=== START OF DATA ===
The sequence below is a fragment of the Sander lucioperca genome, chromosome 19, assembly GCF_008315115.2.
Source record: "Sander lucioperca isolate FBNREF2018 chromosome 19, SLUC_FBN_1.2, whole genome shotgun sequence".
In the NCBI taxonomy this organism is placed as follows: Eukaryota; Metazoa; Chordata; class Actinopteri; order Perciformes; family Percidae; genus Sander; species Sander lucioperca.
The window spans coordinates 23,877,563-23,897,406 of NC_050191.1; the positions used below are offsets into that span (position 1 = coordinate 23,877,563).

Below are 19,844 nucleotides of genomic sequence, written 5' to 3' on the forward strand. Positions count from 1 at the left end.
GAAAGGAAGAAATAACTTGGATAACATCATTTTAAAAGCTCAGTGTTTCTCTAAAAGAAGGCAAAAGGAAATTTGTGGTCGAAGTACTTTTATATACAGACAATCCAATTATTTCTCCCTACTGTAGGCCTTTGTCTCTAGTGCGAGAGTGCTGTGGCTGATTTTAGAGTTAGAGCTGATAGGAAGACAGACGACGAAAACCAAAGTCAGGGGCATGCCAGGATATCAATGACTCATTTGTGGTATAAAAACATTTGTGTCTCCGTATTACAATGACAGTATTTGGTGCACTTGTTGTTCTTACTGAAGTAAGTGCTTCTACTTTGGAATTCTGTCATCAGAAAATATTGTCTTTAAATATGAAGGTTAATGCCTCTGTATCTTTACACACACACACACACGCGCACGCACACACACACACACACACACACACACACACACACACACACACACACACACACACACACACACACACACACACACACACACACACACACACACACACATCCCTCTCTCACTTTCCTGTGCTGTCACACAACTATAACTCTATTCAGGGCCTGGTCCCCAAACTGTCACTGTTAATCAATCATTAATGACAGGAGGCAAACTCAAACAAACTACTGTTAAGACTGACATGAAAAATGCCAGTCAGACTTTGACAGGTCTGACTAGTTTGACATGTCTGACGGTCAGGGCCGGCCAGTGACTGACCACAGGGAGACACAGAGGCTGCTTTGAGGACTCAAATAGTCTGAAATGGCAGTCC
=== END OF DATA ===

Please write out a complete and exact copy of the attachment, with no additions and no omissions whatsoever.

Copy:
The sequence below is a fragment of the Sander lucioperca genome, chromosome 19, assembly GCF_008315115.2.
Source record: "Sander lucioperca isolate FBNREF2018 chromosome 19, SLUC_FBN_1.2, whole genome shotgun sequence".
In the NCBI taxonomy this organism is placed as follows: Eukaryota; Metazoa; Chordata; class Actinopteri; order Perciformes; family Percidae; genus Sander; species Sander lucioperca.
The window spans coordinates 23,877,563-23,897,406 of NC_050191.1; the positions used below are offsets into that span (position 1 = coordinate 23,877,563).

Below are 19,844 nucleotides of genomic sequence, written 5' to 3' on the forward strand. Positions count from 1 at the left end.
GAAAGGAAGAAATAACTTGGATAACATCATTTTAAAAGCTCAGTGTTTCTCTAAAAGAAGGCAAAAGGAAATTTGTGGTCGAAGTACTTTTATATACAGACAATCCAATTATTTCTCCCTACTGTAGGCCTTTGTCTCTAGTGCGAGAGTGCTGTGGCTGATTTTAGAGTTAGAGCTGATAGGAAGACAGACGACGAAAACCAAAGTCAGGGGCATGCCAGGATATCAATGACTCATTTGTGGTATAAAAACATTTGTGTCTCCGTATTACAATGACAGTATTTGGTGCACTTGTTGTTCTTACTGAAGTAAGTGCTTCTACTTTGGAATTCTGTCATCAGAAAATATTGTCTTTAAATATGAAGGTTAATGCCTCTGTATCTTTACACACACACACACACGCGCACGCACACACACACACACACACACACACACACACACACACACACACACACACACACACACACACACACACACACACACACACACACACACACACACACACATCCCTCTCTCACTTTCCTGTGCTGTCACACAACTATAACTCTATTCAGGGCCTGGTCCCCAAACTGTCACTGTTAATCAATCATTAATGACAGGAGGCAAACTCAAACAAACTACTGTTAAGACTGACATGAAAAATGCCAGTCAGACTTTGACAGGTCTGACTAGTTTGACATGTCTGACGGTCAGGGCCGGCCAGTGACTGACCACAGGGAGACACAGAGGCTGCTTTGAGGACTCAAATAGTCTGAAATGGCAGTCC